5 UX “must reads” (cheatsheets edition)

Time to read: 3 minutes

I’m often asked about what I use as a design reference. And I have asked that question of people over time too. It’s how you learn, when your discipline does not yet have textbooks… Sadly, I’ve seldom gotten a useful answer, as far as I can remember… so I thought that it would be nice if I at least tried to give a useful answer.

This answer will be in multiple parts.

This first part lists some “cheatsheet” style articles that I return to again and again and again.

I’m starting with this, because once you understand the 10’000ft view of what is available to you and pick up some keywords, you’re all set up for some googling and going deeper in your own time, in your area of interest.

If you work in UX, odds are you know of Don Norman and Jakob Nielsen.

It was Don Norman who coined the term User eXperience Architecture while working at Apple in 1993. He had previously written The Design of Everyday Things (1988), a seminal text where design met cognitive science.

And it was Jakob Nielsen who co-wrote the 10 Usability Heuristics in 1995, giving us all a compass pointing to HCD-North. (HCD: Human-Centred Design)

In 1998, Don Norman and Jakob Nielsen founded NN Group, a human-centred design / usability consultancy. Today, twenty-one years on, they are still setting the bar for best practices in user experience.

These are four articles from NNgroup.com that I believe every UXer should have bookmarked and have ready to hand as a reference. Even after 14 years doing UX work, I still find good ideas there. These cheat sheets and summary articles are a great starting point when you’re looking at a new project.

Which UX research methods to use when – If you’re struggling to choose a research method for your project, check out this article. It helps you think about what sort of things you might want to learn, compares quant to qual, and acts as a handy reminder with a list of activities.

UX mapping cheat sheet – If you’ve often gotten a bit confused between an empathy map, a journey map, and experience map and a service blueprint, be confused no more! A handy little guide with super clear summary illustrations, to tell the four handy little UX maps apart. Also very handy if people on your project keep getting confused, or if you’re the only UXer and struggling to explain _everything at once_.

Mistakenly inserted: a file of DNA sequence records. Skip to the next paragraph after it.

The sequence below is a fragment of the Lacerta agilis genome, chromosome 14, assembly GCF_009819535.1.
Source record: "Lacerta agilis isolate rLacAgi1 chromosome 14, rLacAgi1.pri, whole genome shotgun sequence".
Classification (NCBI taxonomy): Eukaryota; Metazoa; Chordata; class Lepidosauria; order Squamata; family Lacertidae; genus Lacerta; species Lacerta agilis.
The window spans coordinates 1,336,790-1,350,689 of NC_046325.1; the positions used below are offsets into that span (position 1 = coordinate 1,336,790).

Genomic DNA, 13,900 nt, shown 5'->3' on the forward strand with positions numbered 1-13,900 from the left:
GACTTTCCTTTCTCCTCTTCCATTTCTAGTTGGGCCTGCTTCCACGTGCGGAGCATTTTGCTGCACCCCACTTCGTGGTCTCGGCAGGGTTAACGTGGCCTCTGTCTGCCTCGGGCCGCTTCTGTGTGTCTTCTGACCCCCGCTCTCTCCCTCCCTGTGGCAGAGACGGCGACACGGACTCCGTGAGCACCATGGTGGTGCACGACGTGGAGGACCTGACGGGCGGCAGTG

Quantitative user research methods – If you definitely need to stick numbers to your research, read this one. I re-read it on every project. It helps you choose the best method for the best insight given your situation.

UX Research cheat sheet – The laundry-list article to rule them all. Not as much meat as the others, it aligns the activities (without a chunky description, mind you, so you’ll have to do research separately) to the design phases. It also gives you tips on things to do (professionally) to help the project along, depending on which phase you’re in.

And of course: the Ten Usability Heuristics – I still remember evaluating our library’s website at uni (in 2002) against these heuristics. They were valid in 1995, and you’ll be stunned how many services are still being built in 2019 without respecting them.

Last year, I cheekily added the Ten Usability Heuristics as Epics in the cross-cutting (aka non-functional) requirements JIRA section of a project, because I felt that NFRs being purely technical seriously distracts a project’s ability to think about the humans first.

I have to admit though, writing stories for them was impossible… They were only useful for writing an additional set of test cases / acceptance criteria for each story… to check that it met that heuristic. Still. Better than no heuristics!!

I would love to hear from people who found these useful, or useless, and what else they would recommend as a design reference.

My next article will about my favourite design books.

I should finish it just in time for your summer reading list!! This is on purpose, because many design books are best read in their printed (not kindle) format, because the layout of the pages matters, and makes them more pleasant too.

And where best to read nerdy books than on a beach?

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